Other Benefits

The method has other benefits as well. These include

  • Helping you build a stronger aerobic base which is something all runners need.
  • Teaches you how to stop using technology to figure out what is an easy run
  • Improving your recovery
  • Improving endurance
  • And so much more

The cons of the Maffetone Method

The method isn’t without drawbacks, as we’re going to see shortly.

Slow Is Boring

Getting started is the hardest part of the Maffetone method as it requires running at a dramatically slow pace to stay within your set heart rate.

This may make you feel like you’re going nowhere, which is really frustrating. To remain under your aerobic zone, you’ll have to jog, walk, then jog some more. You’ll move at a tediously slow pace.

You Still Can get Injured

Proponents of the Maffetone method claim that it was simply training aerobically; it’ll act like a magic charm for preventing running injuries. But that’s not actually the case.

Injuries won’t disappear simply because you slow down. Overuse injures tend to be more complex than that. Here’s how to help prevent them. LINK

Inflammation Is Not Necessarily Bad

One of the core principles of the Maffetone method is limiting inflammation. However, inflammation isn’t an inherently bad thing.

You shouldn’t constantly be striving to limit the impact of training. After all, inflammation is what triggers adaptation, which makes you faster and stronger.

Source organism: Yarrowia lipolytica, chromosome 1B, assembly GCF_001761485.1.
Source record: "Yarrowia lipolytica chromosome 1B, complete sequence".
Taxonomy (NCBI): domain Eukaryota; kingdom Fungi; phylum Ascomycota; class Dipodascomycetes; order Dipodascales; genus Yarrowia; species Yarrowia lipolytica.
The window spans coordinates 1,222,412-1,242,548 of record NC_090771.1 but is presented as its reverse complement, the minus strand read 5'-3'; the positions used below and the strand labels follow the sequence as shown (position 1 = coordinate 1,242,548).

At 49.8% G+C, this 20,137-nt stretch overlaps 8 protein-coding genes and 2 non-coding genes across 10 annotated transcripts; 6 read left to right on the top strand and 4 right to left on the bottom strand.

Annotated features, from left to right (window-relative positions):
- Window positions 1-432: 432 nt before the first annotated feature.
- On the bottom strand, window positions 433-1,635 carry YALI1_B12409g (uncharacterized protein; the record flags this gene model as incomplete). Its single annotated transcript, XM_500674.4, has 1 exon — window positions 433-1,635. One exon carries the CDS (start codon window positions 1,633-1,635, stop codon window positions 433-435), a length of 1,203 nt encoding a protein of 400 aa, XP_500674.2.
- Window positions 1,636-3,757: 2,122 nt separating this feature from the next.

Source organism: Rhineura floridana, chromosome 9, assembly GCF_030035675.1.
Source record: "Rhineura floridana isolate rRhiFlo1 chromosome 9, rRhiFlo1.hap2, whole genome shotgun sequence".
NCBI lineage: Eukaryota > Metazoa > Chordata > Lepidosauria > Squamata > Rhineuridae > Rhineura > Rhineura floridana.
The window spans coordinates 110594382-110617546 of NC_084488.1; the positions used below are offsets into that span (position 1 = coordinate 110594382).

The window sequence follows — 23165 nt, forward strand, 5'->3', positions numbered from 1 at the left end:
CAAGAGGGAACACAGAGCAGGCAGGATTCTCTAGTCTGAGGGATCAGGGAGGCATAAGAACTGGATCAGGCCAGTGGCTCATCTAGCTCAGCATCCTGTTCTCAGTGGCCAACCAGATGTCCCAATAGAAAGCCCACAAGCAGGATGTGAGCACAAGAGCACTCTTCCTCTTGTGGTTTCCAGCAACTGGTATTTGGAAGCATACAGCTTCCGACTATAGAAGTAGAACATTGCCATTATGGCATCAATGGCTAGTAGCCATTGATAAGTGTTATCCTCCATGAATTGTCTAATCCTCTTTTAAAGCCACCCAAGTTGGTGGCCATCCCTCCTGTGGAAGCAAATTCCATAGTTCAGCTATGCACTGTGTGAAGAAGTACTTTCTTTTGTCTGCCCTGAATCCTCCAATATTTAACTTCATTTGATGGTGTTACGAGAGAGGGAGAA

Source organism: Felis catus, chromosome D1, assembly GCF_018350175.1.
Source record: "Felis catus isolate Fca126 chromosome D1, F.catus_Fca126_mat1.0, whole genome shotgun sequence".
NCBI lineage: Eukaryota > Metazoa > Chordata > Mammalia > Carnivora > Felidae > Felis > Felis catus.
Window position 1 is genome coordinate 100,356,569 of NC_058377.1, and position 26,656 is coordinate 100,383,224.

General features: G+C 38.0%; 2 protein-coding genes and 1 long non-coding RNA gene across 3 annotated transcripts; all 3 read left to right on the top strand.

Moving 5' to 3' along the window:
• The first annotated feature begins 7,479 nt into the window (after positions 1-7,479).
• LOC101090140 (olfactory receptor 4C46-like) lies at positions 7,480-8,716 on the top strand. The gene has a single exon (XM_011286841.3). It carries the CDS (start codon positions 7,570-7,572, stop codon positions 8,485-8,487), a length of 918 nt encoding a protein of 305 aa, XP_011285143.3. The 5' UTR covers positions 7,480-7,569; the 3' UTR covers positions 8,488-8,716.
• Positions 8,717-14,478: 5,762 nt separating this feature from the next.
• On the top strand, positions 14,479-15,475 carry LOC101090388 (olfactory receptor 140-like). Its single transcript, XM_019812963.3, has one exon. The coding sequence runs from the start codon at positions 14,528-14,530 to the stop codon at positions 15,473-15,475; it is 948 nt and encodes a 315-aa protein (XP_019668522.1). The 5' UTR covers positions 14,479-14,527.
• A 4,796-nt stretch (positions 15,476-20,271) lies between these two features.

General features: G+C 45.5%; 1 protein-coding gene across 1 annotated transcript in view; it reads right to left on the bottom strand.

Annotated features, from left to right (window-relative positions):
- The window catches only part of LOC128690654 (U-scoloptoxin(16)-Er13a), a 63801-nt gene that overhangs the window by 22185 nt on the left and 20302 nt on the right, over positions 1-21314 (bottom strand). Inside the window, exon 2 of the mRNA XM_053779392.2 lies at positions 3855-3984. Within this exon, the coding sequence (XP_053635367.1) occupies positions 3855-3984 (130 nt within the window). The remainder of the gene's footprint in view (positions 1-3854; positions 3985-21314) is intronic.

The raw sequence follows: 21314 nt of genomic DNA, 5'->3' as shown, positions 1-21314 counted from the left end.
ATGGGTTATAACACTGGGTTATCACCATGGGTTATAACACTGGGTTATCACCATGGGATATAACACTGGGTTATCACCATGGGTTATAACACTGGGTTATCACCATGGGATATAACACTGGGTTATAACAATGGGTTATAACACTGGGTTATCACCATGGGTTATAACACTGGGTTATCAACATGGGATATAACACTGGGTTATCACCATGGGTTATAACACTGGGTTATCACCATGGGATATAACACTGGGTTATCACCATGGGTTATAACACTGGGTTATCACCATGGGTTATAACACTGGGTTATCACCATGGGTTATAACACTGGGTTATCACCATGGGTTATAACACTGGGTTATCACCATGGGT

What Heart Rate Should You be Training At?

The exact heart rate to train is determined using the MAF 180 Formula.

It’s easy to determine your MAF HR using Maffone’s 180 Formula.

Begin by subtracting your age from 180. To figure out your aerobic heart rate, do the following calculations.

Next, do some of the following calculations—when it applies, of course.

A. Dealing with serious illness or rehab from a medical procedure? Subtract another 10 points.

B. Recovering from an injury? Subtract an additional 10.

C. Dealing with allergies, or are you prone to the common cold? Subtract an additional five

D. New to exercise, or have you been training sporadically over the past year? Subtract an extra 5.

E. Have you been training consistently for up to two years without any major problems or injury at least four times per week? Keep the number (180 – Age) the same.

F. Have you trained regularly over the past two years without any serious injury? Add five.

G. Have you been competing for more than two years without any major problems and have improved in competition? Add 5.